Edit: Hurrah! I can finally quote! And in my first attempt am already abusing the system.

Last edited by Dagless; 24/06/20 08:10 AM.
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It makes me really look forward to tech such as Adobe's VOCO (which was a prototype only). It allows you to generate speech based on original content. So you could record x# of voice-acted lines, then use the generator so add more text without needing the actor for modifications, added lines, or original content.

I wonder if the prototype is available to companies. For modders, this would be golden. They could add dialog and voice to characters using the character's original voice, or they could transform to some other voice (think more monstrous goblins speech for example)

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Originally Posted by WizardPus
It makes me really look forward to tech such as Adobe's VOCO (which was a prototype only).

eek I would definitely take no VO over something like that. There is so much more to Voice Over then reading lines.

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It seems like this is something that some of us appreciate, and some of us don't. That's fine, but I hope Larian finds a way to implement it and maybe make it optional? I get that it's super expensive but Larian has always surprised me with how far they will go for their fans so I'm going to keep my fingers crossed.

Worst case, I hope they are least put some thought into how they present the chosen dialogue option to the other players, as someone above suggested.

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Originally Posted by Wormerine
Originally Posted by WizardPus
It makes me really look forward to tech such as Adobe's VOCO (which was a prototype only).

eek I would definitely take no VO over something like that. There is so much more to Voice Over then reading lines.


This was not text to speech, this was natural. It could be used for example to do deep fakes indistinguishable from an actual person. It was very impressive but may remain a prototype only due to concerns of privacy etc.

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Originally Posted by ZeshinX
I would prefer a silent protagonist, barring a basic voice for things like combat expressions, spellcasting, etc (things like grunts, groans, verbal casting components, selection confirmations and the like). A voiced protag I'm cool with too. I prefer one over the other obviously, but either will do.


Yeah, there are going to be way too many dialog options to have a fully voiced protagonist, but the little vocalizations would be cool if we had an option to record our own mundane voicings during character creation. It would be easy to set up a little list of exclamations such as "OK", "Yes?", "Unnh, I've been hit!", and "Good heavens, I am in need of a rest." We would speak them into the mic, and the game would store them as little MP3 files for playback at the right times. Good fun!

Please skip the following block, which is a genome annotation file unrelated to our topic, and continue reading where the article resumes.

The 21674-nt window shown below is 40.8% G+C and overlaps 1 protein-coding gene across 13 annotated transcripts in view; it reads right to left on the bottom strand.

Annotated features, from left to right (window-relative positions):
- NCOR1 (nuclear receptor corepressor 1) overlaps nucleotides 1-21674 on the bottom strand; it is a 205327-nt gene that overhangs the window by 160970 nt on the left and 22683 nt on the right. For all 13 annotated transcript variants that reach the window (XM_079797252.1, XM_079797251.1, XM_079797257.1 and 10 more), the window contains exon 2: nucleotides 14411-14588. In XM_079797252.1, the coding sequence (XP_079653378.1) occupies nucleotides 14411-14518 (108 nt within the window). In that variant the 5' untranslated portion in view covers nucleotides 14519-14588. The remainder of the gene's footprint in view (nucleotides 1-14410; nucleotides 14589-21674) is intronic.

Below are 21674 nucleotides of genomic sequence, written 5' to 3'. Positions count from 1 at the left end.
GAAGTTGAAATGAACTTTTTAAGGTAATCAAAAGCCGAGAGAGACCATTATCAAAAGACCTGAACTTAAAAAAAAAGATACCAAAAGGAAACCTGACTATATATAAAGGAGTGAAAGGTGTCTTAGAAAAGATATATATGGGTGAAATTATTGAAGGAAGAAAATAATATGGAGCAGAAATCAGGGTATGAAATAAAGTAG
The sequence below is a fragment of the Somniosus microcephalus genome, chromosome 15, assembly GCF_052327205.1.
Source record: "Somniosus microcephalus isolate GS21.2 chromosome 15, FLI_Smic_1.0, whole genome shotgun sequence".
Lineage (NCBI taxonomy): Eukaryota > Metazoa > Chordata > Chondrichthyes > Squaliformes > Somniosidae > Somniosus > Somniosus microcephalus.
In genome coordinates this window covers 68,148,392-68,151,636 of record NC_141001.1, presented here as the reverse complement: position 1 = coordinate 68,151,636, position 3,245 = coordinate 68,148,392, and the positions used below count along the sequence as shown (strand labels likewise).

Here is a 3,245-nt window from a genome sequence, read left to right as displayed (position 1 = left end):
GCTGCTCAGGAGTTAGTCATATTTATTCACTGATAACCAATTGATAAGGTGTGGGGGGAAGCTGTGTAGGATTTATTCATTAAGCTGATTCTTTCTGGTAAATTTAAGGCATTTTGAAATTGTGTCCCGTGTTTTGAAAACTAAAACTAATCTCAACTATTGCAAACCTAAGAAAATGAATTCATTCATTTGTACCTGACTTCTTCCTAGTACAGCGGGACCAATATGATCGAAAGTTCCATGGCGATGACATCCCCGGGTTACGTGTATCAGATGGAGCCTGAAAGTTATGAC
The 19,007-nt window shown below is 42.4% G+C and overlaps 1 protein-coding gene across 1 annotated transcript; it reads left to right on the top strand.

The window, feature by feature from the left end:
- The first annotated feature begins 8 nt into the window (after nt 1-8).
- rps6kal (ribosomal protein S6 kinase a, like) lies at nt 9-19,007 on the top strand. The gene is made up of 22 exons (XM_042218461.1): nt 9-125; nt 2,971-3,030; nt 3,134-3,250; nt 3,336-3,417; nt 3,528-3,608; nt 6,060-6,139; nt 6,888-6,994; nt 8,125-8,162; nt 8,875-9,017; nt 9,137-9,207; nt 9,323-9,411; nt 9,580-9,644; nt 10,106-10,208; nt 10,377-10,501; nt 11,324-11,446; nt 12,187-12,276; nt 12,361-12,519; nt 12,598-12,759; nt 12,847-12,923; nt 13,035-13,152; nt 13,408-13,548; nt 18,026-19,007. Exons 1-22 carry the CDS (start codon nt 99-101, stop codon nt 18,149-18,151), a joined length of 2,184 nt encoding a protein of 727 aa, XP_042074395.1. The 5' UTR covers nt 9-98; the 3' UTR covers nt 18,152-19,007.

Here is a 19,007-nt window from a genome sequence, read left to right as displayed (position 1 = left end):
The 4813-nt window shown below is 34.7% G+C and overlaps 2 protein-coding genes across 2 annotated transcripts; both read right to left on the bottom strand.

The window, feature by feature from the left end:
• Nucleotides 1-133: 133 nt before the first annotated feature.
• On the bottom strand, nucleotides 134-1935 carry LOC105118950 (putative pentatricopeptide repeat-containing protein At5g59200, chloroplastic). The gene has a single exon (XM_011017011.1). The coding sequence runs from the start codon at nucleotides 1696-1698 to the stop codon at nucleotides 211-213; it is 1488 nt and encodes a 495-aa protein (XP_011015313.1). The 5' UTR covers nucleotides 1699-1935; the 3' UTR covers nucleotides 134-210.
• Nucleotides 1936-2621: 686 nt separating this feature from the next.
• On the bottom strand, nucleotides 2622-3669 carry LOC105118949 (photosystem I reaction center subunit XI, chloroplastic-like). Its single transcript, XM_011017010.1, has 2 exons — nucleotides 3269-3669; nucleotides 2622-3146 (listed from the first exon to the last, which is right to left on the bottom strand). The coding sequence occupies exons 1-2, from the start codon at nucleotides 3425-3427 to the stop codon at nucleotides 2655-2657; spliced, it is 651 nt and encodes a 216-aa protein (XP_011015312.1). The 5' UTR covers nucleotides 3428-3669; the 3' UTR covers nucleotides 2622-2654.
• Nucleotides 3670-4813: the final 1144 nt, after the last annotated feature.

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Where do people find the salaries for voice acters? everybody keeps saying it's too expensive - but it's not like they're hiring Hollywood A-listers.
From what I've been able to find out, unless they are big names in the industry, they don't really get paid that much.

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I don't care whether the MC is voiced or not but if you are not going to voice the MC, don't focus on them from the waist up in dialogues. They look like mannequins.

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Originally Posted by Exclusif
A voiced protagonist works well in a game where you’re playing a specific person, like in Mass Effect.

DnD is about role playing. There’s no viable way to add voice acting to the protagonist in a game with this amount of character customization. Fallout 4 tried it, got massive backlash, and reverted to a silent protagonist in F76: Wastelanders. And that game has a considerably more narrow customization. In BG3, some people will want to play an aging dwarf with a deep voice, others a gay teenage elf. A lawful good human Paladin and a chaotic evil half-orc Warlock won’t sound the same. You would need so many different voice actors to bring every player’s fantasy to life that it’s just not financially viable in such a massive game as BG3.


I agree.

Voice acting can be great for specific character (shepard, gerald, . . .) but not if you have tons of races, classes and alignments to chose from.


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this is another one of those topics where a lot of people just go with their knee jerk reaction without thiking about it.

"Fully voiced is always better!"
Well is it? have you played Dragon Age Inquisition? Have you tried roleplaying a barbarian fighter? An old cranky mage? a disgruntled mercenary? A ranger more at home in the wilds than in the city?

If you havent, i invite you to try doing that and then reconsider if you want a fully voiced protagonist.